Emergent Mythology

Emergent Democracy advocate Mitch Ratcliffe explains his objection to the Davis recall in an effort to deal with my claim that the recall was in fact a model of democratic action:

There’s nothing wrong with recalls or the initiative process in a widely informed society. When there are very few sources of news and they militate with political groups to elect someone who reads scripts but doesn’t speak extemporaneously, they leave something to be desired.

So Arnie is another moron, like that Bush fellow who stole the 2000 election from that smart Gore fellow, and the voters are uninformed owing to our paucity of news sources, which today include just about every news outlet on the planet, and the blogs, etc. Fine. Now what would we ignorant citizens know if we were as well-informed as the Emergent Davis boosters? This:

…the budget crisis is the result of Pete Wilson’s misguided energy deregulation policies and collusion by the Bush Administration with the energy industy, not to mention the Bush Administration’s general failure in domestic policy leading to the bankrupting of the states

Now to Ratcliffe’s credit, he didn’t make this up; rather, he’s citing a well-traveled meme that you can find on any number of far-left blogs, news organs, and talk radio shows. The only trouble with it is that it’s complete crap. The State of California did sign $8B in long-term electricity contracts after Davis finally stepped in and tried to deal with the rolling blackouts of 2001. But these contracts were financed by bonds to be paid off my utility rate-payers. So when the legislature dealt with a $38B budget deficit, these bonds weren’t part of it – they’re off the books.

So yeah, if Ratcliffe were “informed” he probably wouldn’t have voted for Davis as he did, and if everyone were informed, it would have passed by acclamation.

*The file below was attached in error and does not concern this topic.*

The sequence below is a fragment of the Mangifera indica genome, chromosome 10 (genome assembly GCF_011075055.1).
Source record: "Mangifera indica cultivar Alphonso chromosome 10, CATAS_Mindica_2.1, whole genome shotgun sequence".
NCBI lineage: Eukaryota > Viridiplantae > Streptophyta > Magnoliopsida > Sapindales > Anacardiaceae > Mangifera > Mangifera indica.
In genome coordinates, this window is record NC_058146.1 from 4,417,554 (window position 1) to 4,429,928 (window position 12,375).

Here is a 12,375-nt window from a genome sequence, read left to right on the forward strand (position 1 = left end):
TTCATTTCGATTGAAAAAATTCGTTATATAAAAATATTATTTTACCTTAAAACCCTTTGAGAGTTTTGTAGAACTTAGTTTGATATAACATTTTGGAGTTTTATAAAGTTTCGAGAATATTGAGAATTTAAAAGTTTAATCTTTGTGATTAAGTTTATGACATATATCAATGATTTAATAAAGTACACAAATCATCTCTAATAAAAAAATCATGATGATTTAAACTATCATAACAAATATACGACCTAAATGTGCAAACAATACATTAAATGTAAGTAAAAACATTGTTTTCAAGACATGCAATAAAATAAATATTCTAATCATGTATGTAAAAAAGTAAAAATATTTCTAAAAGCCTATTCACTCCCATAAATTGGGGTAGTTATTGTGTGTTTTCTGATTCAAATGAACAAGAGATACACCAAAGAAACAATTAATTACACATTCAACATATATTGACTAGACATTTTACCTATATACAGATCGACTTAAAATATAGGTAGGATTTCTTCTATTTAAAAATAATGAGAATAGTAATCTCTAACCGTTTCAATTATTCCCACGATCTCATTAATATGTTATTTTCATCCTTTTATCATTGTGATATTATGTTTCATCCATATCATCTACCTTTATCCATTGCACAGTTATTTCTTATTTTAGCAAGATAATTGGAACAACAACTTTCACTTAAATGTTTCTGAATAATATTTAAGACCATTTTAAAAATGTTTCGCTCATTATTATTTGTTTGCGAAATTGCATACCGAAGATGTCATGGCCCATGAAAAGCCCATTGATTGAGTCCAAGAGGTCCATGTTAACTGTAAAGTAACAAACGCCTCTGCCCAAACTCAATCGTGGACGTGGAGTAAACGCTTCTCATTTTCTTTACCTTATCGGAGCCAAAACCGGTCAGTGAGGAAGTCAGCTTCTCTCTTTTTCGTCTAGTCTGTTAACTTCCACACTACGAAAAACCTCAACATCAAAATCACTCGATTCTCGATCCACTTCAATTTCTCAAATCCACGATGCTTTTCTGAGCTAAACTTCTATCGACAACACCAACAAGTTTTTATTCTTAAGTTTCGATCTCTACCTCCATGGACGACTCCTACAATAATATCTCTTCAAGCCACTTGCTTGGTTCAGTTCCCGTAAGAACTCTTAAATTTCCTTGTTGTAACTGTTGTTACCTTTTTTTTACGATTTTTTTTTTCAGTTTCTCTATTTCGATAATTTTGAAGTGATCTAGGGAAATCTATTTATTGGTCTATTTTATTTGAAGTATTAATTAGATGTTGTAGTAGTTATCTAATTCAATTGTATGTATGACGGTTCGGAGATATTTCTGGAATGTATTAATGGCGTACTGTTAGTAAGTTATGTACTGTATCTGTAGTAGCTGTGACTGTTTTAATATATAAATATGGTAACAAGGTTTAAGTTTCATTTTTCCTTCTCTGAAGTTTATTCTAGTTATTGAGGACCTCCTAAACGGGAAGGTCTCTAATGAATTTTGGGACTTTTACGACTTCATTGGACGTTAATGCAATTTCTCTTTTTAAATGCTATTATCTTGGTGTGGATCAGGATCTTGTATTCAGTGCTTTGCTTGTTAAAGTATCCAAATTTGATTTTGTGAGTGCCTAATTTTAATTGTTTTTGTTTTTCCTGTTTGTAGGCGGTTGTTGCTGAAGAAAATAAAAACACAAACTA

On his other point, I haven’t noticed any states going bankrupt. California’s budget deficit exceeded the total deficits of all other states, and you clearly can’t blame that on Bush. Unless you’re “uninformed”, of course.

5 thoughts on “Emergent Mythology”

  1. But more to the point…where did you find your information supporting your rebuttal about Davis’ energy financing ?

    “But these contracts were financed by bonds to be paid off my utility rate-payers. So when the legislature dealt with a $38B budget deficit, these bonds weren’t part of it – they’re off the books.”

    In other words, how are _you_ informed ?
    I’m asking not because I’m picking a fight, I’m asking because I honestly want to know.

  2. Richard — Forget it, I’m not even going to try to deal with the irreality field you live in. I’m not on the far left; I am a centrist and only look like I am at the far left because you live in a far-right hallucinatory state.

    According to the National Association of Nonprofit Associations, the “states are suffering their worst fiscal crisis since World War II. Contrary to popular belief, the state fiscal crisis is not caused by state overspending. Rather, it is caused by structural problems in the states? tax systems, and those problems are exacerbated by the slowing economy.?Unfortunately, the crisis is not expected to diminish for another few years.”

    In my state, Washington, we’re looking at a record deficit that, in terms of a proportiion of the state budget outstrips that of California.

    Here’s the governor of Arizona on the situation there: “I see both sides of Arizona, and my goal is simple: We must ensure that prosperity wins over desperation and becomes the norm for all Arizonans. And to do this, we must come back together as one, united in the knowledge that we need each other, and bound by our commitment to each other.